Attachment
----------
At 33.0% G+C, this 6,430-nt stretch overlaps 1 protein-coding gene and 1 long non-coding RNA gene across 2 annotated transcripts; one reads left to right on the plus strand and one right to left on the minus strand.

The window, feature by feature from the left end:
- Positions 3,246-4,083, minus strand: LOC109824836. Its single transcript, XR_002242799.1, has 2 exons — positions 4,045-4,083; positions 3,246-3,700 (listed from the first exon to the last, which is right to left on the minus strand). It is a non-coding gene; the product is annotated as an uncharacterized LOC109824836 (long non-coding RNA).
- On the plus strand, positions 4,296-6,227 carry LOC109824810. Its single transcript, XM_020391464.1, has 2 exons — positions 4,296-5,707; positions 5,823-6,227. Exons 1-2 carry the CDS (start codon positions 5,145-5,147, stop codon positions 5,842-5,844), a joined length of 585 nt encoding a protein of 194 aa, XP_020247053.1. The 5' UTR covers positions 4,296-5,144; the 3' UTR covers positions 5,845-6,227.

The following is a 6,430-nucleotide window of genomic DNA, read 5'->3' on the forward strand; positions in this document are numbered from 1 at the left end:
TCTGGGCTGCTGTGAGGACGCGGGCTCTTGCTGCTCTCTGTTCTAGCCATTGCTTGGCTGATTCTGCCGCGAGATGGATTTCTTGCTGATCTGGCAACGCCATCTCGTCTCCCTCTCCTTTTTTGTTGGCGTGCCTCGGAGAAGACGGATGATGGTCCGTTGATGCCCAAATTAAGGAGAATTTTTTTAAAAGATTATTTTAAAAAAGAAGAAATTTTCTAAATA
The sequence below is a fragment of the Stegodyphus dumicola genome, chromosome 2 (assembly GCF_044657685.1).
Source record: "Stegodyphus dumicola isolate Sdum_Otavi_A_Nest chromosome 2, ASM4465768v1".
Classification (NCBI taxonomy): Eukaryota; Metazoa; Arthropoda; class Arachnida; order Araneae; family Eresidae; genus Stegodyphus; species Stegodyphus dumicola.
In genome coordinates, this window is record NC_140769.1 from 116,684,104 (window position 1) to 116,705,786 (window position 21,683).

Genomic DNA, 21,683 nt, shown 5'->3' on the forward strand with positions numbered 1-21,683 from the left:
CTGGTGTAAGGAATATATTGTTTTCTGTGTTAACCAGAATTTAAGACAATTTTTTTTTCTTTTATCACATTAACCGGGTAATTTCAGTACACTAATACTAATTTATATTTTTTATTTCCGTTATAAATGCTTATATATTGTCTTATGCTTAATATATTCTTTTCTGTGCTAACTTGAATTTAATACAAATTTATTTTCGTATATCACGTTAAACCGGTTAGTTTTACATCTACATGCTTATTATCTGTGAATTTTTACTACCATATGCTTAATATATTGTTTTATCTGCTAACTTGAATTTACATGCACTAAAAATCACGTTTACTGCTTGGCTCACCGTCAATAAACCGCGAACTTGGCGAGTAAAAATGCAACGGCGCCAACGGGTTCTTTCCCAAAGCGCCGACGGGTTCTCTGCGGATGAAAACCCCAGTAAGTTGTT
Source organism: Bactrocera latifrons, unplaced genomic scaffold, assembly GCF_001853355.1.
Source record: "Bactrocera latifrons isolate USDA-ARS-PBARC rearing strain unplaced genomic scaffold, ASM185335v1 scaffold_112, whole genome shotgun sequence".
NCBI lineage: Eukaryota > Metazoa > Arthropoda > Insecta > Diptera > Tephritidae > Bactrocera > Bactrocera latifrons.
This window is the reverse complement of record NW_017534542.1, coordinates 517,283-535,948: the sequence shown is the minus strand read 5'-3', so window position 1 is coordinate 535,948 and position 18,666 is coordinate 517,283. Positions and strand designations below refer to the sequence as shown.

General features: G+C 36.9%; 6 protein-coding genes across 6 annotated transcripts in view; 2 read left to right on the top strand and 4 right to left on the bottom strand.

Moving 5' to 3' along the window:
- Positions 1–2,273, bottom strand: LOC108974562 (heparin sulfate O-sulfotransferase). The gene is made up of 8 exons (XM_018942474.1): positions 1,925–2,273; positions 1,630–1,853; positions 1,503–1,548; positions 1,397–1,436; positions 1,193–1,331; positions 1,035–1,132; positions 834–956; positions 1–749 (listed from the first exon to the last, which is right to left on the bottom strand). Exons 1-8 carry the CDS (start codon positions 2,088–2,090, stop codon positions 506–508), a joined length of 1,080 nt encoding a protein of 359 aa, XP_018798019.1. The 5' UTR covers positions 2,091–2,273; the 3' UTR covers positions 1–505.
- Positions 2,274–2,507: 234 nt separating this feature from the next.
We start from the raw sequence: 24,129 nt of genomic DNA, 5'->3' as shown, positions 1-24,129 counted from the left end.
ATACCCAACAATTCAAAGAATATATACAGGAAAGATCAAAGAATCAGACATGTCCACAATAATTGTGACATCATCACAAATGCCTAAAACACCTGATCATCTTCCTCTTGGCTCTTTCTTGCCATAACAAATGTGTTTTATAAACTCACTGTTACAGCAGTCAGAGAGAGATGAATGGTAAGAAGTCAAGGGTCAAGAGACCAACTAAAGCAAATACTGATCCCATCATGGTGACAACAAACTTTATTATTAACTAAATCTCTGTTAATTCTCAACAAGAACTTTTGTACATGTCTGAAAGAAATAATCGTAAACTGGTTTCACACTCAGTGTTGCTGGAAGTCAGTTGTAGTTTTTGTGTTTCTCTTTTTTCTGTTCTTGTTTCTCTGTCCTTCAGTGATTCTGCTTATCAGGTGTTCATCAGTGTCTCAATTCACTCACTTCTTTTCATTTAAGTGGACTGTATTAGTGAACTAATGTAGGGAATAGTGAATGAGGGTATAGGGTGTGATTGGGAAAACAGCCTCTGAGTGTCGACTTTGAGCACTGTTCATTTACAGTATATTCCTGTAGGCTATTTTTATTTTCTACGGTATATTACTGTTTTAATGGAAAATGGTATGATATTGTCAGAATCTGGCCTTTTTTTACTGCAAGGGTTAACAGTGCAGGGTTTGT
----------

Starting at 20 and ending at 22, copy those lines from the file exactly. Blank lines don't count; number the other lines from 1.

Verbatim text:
- Positions 2,274–2,507: 234 nt separating this feature from the next.
We start from the raw sequence: 24,129 nt of genomic DNA, 5'->3' as shown, positions 1-24,129 counted from the left end.
ATACCCAACAATTCAAAGAATATATACAGGAAAGATCAAAGAATCAGACATGTCCACAATAATTGTGACATCATCACAAATGCCTAAAACACCTGATCATCTTCCTCTTGGCTCTTTCTTGCCATAACAAATGTGTTTTATAAACTCACTGTTACAGCAGTCAGAGAGAGATGAATGGTAAGAAGTCAAGGGTCAAGAGACCAACTAAAGCAAATACTGATCCCATCATGGTGACAACAAACTTTATTATTAACTAAATCTCTGTTAATTCTCAACAAGAACTTTTGTACATGTCTGAAAGAAATAATCGTAAACTGGTTTCACACTCAGTGTTGCTGGAAGTCAGTTGTAGTTTTTGTGTTTCTCTTTTTTCTGTTCTTGTTTCTCTGTCCTTCAGTGATTCTGCTTATCAGGTGTTCATCAGTGTCTCAATTCACTCACTTCTTTTCATTTAAGTGGACTGTATTAGTGAACTAATGTAGGGAATAGTGAATGAGGGTATAGGGTGTGATTGGGAAAACAGCCTCTGAGTGTCGACTTTGAGCACTGTTCATTTACAGTATATTCCTGTAGGCTATTTTTATTTTCTACGGTATATTACTGTTTTAATGGAAAATGGTATGATATTGTCAGAATCTGGCCTTTTTTTACTGCAAGGGTTAACAGTGCAGGGTTTGT